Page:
Phg Li Kim Chases Down Asia’s Ghosts, Goblins on Syfy Channel
Jakarta. For paranormal investigator Phng Li Kim, Yogyakarta’s mystical traditions are a world of their own.
“In Yogyakarta, I realized that the ocean, mountains and even a huge rock are places of worship and spirituality. Its different from any other place I’ve been to, where only temples and [churches] are regarded as spiritual places for worship,” recalls the 44-year-old Malaysian of her time in Yogyakarta.
“This fact really sparked my curiosity for Yogyakarta. It also prompted me to investigate the mystical attributes of places like Mount Merapi and the legend of [Nyi Roro] Kidul, the Queen [of the South Seas, or Indian Ocean].”
While Yogyakarta’s folk tales and traditions are the main factors behind Li’s fascination with the city, she found its people to be equally fascinating.
“Yogyakarta is one of the most superstitious places that I have been to, but I don’t mean it in a negative way,” she says. “In fact, I find that there is a warmth and kindness at the heart of their superstitions that draws the community closer. Of course, there are some people who might not believe these age-old beliefs, but they are not disrespectful of them. I like that.”
Li Kim’s spiritual journey in Yogyakarta makes up the Indonesian leg of the hit reality show “The Paranormal Zone,” which she is hosting for a third straight season. Co-produced by Kechara Media and Publications in Malaysia, a publishing house Li Kim also heads, and NBC Universal International Network’s Syfy cable channel, the show follows the host and her spiritual adviser, Tibetan Buddhist monk Tsem Rinpoche, as they explore hauntings, exorcisms, sightings of mythical creatures and mystical traditions, as well as other mysterious phenomena throughout Southeast Asia.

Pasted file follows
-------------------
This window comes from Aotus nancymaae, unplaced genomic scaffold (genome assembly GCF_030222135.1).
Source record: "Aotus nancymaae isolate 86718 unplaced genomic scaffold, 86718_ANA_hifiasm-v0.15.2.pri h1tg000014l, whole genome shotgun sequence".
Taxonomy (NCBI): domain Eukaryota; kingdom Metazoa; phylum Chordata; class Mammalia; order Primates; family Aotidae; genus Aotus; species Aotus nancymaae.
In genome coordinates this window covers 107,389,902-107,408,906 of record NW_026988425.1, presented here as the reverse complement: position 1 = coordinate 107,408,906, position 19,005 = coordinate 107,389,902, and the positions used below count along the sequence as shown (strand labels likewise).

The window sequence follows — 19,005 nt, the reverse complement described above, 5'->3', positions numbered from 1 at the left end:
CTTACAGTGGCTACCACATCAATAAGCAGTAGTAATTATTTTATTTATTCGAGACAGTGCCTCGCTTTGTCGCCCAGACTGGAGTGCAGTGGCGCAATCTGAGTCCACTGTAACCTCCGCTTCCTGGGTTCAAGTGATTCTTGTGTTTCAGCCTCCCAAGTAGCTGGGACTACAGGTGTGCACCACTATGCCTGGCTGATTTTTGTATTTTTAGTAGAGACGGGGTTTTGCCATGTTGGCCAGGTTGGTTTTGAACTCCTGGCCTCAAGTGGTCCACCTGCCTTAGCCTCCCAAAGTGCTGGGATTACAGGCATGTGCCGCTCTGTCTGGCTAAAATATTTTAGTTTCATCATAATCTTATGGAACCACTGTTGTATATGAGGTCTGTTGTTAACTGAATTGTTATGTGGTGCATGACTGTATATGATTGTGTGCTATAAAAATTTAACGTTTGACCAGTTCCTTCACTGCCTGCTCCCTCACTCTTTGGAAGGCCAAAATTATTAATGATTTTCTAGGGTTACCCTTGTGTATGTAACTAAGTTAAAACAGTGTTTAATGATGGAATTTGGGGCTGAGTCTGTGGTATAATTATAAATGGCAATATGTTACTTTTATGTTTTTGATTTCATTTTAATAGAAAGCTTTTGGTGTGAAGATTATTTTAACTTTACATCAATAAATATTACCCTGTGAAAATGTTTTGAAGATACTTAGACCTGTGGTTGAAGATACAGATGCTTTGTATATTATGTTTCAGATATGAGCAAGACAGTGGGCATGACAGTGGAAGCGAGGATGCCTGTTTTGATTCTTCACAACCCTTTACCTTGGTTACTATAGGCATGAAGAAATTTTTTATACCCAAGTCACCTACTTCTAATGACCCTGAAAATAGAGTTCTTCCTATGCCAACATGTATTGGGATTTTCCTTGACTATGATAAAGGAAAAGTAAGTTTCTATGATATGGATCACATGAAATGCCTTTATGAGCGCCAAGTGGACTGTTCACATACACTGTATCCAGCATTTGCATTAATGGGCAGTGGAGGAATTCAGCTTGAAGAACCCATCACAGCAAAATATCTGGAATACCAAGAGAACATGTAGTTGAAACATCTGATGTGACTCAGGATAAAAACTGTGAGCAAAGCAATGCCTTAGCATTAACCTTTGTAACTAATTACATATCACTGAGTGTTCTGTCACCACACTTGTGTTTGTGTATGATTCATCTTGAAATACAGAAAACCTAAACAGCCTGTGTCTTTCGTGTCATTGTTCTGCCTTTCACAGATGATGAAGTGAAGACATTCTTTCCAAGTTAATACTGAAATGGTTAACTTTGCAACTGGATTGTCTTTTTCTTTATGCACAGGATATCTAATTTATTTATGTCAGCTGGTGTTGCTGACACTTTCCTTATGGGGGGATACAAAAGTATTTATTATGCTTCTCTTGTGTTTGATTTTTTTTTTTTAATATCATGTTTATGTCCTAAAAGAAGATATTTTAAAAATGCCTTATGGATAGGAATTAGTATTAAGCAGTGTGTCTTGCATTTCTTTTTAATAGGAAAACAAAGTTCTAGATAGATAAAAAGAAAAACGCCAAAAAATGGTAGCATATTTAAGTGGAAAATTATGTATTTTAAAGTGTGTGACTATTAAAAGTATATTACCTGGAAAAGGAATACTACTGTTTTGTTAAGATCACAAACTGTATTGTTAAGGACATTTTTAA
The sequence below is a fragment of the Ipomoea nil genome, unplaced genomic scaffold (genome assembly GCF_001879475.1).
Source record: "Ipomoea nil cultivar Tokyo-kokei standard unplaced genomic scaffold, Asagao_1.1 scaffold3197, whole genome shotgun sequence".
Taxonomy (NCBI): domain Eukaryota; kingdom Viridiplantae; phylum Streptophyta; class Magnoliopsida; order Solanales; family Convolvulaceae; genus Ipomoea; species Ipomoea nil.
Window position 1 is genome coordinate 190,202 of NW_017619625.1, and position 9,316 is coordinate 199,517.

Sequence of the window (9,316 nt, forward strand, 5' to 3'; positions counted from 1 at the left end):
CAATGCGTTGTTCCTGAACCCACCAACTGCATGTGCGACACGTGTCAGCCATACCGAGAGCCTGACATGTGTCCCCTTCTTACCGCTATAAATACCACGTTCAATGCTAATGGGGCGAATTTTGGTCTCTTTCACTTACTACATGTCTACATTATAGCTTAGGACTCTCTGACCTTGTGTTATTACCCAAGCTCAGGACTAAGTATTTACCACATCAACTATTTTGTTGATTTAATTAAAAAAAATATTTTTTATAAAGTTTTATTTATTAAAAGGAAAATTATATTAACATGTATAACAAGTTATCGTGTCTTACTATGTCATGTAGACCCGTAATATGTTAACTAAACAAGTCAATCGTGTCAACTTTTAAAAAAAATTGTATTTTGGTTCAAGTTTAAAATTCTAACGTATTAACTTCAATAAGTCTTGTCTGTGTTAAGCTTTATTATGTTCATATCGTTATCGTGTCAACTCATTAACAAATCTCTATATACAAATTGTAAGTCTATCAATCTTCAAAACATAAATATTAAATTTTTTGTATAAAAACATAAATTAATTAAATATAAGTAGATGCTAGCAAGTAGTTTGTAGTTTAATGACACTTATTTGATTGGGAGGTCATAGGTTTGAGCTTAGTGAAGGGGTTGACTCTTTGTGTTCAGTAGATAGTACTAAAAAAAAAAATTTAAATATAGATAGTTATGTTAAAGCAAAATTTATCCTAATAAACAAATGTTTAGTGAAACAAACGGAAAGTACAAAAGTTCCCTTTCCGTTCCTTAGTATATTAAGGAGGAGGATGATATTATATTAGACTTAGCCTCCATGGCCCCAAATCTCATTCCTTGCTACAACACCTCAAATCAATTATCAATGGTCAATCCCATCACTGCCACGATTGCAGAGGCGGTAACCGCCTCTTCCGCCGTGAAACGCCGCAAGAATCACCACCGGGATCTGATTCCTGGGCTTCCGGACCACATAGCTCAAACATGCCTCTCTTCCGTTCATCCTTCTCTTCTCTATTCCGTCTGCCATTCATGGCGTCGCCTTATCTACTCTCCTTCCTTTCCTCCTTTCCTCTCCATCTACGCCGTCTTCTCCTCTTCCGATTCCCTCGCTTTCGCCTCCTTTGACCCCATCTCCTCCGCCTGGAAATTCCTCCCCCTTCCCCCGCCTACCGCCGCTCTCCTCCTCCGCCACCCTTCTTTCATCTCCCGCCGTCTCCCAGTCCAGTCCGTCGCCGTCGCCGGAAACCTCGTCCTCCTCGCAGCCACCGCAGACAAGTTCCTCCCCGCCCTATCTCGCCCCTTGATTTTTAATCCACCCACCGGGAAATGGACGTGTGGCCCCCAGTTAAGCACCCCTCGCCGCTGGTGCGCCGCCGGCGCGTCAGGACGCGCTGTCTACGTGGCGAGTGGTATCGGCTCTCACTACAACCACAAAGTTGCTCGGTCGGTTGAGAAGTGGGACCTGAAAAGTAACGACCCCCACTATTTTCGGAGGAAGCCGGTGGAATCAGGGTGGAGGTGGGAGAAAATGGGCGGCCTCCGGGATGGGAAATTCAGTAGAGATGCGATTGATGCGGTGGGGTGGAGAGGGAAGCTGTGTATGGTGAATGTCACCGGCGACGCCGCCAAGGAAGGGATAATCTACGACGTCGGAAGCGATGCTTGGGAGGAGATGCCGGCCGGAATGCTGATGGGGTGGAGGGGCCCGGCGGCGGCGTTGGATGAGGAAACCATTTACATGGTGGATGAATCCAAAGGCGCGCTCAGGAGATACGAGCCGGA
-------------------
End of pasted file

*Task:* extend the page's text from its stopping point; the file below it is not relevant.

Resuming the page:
Yogyakarta marks the production’s first foray into Indonesia as it continues to expand its scope in the region with each successive season.
But whether Li Kim’s paranormal investigations take place in the show’s core regions of Malaysia and Singapore, or more outlying countries like Thailand, its premise of dealing with the unknown remains the same.
“Many of the places that I see are best described as mystical, dark or suspicious ̶ even intriguing. But one place that struck me as ‘terrifying’ was a shop lot in season one where an exorcism took place,” says the Pepperdine University alumnus.
“The energy there was very dark and heavy, and I could feel the spirits trying to disturb me physically. But because I was blessed beforehand by my spiritual teacher, H. E. Tsem Rinpoche, and my Dharma protector Dorje Shugden, they couldn’t harm me. Still, it was draining having to fend them off,” she added.
While not all hauntings are as sinister, the element of the unknown continues to draw Kim.
“Investigating haunted locations continue to be the most exciting part of the job, as the spirits have a mind of their own and I cannot control them. I cannot ‘direct’ them what to do and how to appear,” she says. “They will do so as as they see fit, so at times I get nothing. But, as long as I exercise respect and compassion, I do get some responses, some of which are not necessarily captured by the cameras, and this can be frustrating for me.”